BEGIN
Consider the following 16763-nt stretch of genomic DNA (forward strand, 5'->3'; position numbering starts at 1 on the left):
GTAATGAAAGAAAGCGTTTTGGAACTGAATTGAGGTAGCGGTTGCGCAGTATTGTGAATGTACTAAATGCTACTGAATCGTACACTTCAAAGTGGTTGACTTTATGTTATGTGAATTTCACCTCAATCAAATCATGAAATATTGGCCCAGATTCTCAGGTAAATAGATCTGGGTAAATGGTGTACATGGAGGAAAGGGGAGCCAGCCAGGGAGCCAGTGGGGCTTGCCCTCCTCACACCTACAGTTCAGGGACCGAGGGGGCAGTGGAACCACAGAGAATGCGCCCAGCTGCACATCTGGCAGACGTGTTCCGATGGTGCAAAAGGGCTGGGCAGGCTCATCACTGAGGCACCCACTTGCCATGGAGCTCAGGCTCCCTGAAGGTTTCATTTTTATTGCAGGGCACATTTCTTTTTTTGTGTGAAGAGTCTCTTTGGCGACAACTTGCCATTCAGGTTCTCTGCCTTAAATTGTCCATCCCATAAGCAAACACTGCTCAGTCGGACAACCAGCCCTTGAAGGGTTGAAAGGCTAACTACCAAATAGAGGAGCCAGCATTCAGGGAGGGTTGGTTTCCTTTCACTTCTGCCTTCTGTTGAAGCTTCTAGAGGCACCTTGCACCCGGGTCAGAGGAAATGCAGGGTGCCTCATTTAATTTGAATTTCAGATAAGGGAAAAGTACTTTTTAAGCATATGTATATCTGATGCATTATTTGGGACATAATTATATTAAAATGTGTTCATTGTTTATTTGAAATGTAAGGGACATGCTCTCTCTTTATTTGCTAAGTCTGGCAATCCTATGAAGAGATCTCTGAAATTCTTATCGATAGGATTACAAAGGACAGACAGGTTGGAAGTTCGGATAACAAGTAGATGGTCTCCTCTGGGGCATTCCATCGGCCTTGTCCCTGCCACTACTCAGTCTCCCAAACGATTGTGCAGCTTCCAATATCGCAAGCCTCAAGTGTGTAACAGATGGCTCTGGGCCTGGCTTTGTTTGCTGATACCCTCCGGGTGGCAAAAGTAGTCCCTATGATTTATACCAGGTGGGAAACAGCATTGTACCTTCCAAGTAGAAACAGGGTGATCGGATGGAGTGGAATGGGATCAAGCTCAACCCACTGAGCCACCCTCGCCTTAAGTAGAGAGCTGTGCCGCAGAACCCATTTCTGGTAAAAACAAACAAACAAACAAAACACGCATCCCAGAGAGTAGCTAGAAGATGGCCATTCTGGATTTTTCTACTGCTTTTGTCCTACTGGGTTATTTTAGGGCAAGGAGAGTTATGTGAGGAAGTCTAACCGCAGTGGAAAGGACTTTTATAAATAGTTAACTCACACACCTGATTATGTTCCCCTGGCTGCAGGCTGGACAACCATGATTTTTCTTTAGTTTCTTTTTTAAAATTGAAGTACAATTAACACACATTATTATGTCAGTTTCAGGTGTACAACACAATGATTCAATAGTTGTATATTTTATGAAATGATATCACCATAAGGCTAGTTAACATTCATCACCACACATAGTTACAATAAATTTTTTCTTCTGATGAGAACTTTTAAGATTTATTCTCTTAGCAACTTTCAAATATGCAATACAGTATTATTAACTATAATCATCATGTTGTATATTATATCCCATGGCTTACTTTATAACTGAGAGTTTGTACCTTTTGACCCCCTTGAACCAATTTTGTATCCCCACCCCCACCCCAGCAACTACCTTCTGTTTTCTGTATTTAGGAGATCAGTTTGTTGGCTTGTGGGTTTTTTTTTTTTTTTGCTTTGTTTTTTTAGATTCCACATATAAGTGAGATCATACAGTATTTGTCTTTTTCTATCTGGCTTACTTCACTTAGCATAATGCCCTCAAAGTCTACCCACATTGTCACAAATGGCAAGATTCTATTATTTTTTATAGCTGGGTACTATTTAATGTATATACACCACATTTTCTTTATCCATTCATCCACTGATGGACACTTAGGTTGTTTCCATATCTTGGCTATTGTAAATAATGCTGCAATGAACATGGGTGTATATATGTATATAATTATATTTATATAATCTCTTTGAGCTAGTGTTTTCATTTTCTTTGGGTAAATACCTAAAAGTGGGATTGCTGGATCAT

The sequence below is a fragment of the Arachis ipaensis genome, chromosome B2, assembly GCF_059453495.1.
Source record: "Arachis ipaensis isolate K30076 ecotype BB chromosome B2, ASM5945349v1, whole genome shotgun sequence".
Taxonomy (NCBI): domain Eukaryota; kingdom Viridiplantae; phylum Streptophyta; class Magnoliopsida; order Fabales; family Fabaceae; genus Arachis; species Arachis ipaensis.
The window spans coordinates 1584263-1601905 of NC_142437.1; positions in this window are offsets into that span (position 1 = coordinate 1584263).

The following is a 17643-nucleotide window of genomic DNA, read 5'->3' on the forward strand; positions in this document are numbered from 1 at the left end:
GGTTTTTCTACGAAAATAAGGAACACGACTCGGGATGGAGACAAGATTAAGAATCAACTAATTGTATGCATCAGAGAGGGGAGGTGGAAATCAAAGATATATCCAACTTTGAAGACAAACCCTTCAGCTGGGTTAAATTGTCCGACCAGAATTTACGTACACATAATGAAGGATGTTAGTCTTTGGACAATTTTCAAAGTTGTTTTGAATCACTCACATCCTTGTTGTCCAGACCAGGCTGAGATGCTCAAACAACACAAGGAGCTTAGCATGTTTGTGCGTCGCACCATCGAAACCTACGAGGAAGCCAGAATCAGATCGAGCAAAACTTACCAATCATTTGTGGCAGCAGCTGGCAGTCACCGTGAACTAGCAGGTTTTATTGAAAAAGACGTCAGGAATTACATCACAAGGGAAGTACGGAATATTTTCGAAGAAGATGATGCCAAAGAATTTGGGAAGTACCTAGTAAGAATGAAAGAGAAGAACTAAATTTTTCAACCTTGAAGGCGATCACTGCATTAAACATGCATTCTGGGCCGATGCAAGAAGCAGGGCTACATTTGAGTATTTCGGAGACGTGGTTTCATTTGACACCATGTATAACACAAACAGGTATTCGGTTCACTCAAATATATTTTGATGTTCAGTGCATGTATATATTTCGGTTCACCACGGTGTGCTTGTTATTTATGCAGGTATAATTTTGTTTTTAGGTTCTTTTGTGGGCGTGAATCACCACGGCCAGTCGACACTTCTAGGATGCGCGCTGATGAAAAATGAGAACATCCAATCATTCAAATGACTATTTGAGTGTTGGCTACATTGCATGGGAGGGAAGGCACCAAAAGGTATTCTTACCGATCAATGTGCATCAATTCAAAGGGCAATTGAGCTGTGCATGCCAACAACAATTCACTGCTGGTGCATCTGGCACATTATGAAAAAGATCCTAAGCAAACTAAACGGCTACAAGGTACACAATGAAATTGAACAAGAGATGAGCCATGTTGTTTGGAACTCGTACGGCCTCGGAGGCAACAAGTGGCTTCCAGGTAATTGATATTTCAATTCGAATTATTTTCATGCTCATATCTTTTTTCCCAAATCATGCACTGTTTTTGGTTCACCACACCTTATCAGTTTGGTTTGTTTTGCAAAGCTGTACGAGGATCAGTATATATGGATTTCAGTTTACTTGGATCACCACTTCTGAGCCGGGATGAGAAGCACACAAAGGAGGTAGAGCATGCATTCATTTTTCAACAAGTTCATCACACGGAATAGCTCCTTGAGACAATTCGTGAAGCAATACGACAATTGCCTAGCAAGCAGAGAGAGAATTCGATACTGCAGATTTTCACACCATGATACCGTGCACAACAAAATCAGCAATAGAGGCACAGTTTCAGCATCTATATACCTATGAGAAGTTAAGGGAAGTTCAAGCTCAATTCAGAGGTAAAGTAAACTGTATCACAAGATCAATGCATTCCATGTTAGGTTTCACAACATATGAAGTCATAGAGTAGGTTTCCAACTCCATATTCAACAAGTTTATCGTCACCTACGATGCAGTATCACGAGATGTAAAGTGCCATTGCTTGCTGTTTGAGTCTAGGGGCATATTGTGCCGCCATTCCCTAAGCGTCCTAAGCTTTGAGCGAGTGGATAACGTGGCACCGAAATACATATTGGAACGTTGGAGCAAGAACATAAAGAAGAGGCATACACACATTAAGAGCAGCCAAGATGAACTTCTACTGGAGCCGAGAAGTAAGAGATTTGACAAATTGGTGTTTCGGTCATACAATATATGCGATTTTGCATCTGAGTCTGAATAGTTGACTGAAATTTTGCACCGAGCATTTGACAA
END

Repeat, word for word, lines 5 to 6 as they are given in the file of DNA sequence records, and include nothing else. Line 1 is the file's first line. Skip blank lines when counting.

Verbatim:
Taxonomy (NCBI): domain Eukaryota; kingdom Viridiplantae; phylum Streptophyta; class Magnoliopsida; order Fabales; family Fabaceae; genus Arachis; species Arachis ipaensis.
The window spans coordinates 1584263-1601905 of NC_142437.1; positions in this window are offsets into that span (position 1 = coordinate 1584263).